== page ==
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Epicatechin gallate, a naturally occurring polyphenol, alters the course of infection with β-lactam-resistant Staphylococcus aureus in the zebrafish embryo.

Stevens CS, Rosado H, Harvey RJ, Taylor PW - Front Microbiol (2015)

Bottom Line: No significant increases in survival were noted when infected embryos were maintained in medium containing 12.5-100 μg/mL ECg with or without 4 or 16 μg/mL oxacillin.However, when EMRSA-16 was grown in medium containing 12.5 μg/mL ECg and the bacteria used to infect embryos by either the circulation valley or yolk sac, there were significant increases in embryo survival in both the presence and absence of oxacillin.We conclude that exposure to ECg prior to infection reduces the lethality of EMRSA-16, renders cells more susceptible to elimination by immune processes and compromises their capacity to establish an inflammatory response in comparison to non-exposed bacteria.

View Article: PubMed Central - PubMed

Affiliation: UCL School of Pharmacy, University College London London, UK.

ABSTRACT
(-)-epicatechin gallate (ECg) substantially modifies the properties of Staphylococcus aureus and reversibly abrogates β-lactam resistance in methicillin/oxacillin resistant (MRSA) isolates. We have determined the capacity of ECg to alter the course of infection in zebrafish embryos challenged with epidemic clinical isolate EMRSA-16. At 30 h post fertilization (hpf), embryos were infected by injection of 1-5 × 10(3) colony forming units (CFU) of EMRSA-16 into the circulation valley or yolk sac. Infection by yolk sac injection was lethal with a challenge dose above 3 × 10(3) CFU, with no survivors at 70 hpf. In contrast, survival at 70 hpf after injection into the circulation was 83 and 44% following challenge with 3 × 10(3) and 1-5 × 10(3) CFU, respectively. No significant increases in survival were noted when infected embryos were maintained in medium containing 12.5-100 μg/mL ECg with or without 4 or 16 μg/mL oxacillin. However, when EMRSA-16 was grown in medium containing 12.5 μg/mL ECg and the bacteria used to infect embryos by either the circulation valley or yolk sac, there were significant increases in embryo survival in both the presence and absence of oxacillin. ECg-modified and unmodified, GFP-transformed EMRSA-16 bacteria were visualized within phagocytic cells in the circulation and yolk sac; pre-treatment with ECg also significantly increased induction of the respiratory burst and suppressed increases in IL-1β expression typical of infection with untreated EMRSA-16. We conclude that exposure to ECg prior to infection reduces the lethality of EMRSA-16, renders cells more susceptible to elimination by immune processes and compromises their capacity to establish an inflammatory response in comparison to non-exposed bacteria.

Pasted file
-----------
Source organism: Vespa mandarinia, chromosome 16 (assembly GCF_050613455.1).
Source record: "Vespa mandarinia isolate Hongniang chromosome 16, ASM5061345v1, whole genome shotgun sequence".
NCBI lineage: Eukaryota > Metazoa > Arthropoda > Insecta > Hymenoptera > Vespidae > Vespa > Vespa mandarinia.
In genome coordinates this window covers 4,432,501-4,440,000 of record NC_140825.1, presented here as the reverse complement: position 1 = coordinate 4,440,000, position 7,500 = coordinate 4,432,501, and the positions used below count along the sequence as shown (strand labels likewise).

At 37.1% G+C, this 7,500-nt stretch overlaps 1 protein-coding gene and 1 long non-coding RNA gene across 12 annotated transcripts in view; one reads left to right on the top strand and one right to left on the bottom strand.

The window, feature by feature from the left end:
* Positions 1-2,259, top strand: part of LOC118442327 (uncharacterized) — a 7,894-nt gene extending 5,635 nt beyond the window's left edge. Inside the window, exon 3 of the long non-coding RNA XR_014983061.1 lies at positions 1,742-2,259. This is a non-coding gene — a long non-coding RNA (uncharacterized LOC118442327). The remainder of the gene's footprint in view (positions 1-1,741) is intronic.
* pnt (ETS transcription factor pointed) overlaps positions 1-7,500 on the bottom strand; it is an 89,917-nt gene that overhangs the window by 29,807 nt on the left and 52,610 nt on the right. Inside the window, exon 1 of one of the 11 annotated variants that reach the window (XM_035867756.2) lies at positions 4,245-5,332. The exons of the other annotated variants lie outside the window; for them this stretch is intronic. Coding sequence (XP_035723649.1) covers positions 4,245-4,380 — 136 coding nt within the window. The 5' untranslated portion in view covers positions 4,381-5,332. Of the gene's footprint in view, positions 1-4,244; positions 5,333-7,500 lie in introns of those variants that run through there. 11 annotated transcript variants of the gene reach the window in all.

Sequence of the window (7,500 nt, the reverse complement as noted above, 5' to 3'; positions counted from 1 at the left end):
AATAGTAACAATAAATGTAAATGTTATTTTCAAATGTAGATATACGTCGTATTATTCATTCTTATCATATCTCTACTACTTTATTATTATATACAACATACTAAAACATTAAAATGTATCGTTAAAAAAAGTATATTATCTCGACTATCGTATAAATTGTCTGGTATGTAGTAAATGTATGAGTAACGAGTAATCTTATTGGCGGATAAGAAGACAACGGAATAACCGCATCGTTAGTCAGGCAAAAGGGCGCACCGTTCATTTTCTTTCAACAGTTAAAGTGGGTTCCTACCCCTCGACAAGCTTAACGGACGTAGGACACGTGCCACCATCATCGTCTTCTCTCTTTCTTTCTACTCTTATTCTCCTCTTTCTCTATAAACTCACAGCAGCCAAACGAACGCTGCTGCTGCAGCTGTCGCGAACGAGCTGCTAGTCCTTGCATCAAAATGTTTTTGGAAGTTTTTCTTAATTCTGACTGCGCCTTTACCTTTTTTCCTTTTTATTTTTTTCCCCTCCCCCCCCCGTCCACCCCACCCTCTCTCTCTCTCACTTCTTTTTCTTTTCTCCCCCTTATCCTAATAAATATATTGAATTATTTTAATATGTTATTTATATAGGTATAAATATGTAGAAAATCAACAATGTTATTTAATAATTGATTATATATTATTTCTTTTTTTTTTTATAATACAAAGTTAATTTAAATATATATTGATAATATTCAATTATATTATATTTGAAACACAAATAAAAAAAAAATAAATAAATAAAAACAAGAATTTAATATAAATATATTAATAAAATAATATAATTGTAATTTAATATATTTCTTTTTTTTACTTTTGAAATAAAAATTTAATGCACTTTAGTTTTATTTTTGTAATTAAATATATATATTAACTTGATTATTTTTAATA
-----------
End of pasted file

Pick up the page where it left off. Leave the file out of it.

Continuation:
No MeSH data available.


Related in: MedlinePlus

Fluorescence imaging of EMRSA-16-GFP in cells with granulocyte appearance of the yolk sac of zebrafish embryos infected by the circulation valley at 30 hpf; image obtained 26 h post infection (hpi). Scale bar 10 μm.
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Figure 4: Fluorescence imaging of EMRSA-16-GFP in cells with granulocyte appearance of the yolk sac of zebrafish embryos infected by the circulation valley at 30 hpf; image obtained 26 h post infection (hpi). Scale bar 10 μm.

Mentions: We employed EMRSA-16-GFP in order to visualize bacteria within 30 hpf embryos following injection into the circulation. Introduction of the GFP cassette into EMRSA-16 elicited a small but significant increase in embryo survival (data not shown); therefore, for these experiments an inoculum of 1 × 104 CFU was employed. At 26 hpi, fluorescent bacteria were visible in the circulation valley and lining blood vessels. The large majority of bacteria were found within cells resembling phagocytes. Figure 4 shows typical clusters within granulocyte-like cells of the yolk sac; large numbers of bacteria were found in this anatomical site after administration into the circulation. Growth of EMRSA-16-GFP in ECg-containing E3 medium attenuated the bacteria in similar fashion to that found with the non-fluorescent parent strain but no differences were noted in the distribution of ECg-treated and untreated fluorescent bacteria over the 70 h observation period. At 70 hpi, only very few fluorescent bacteria could be detected in survivors.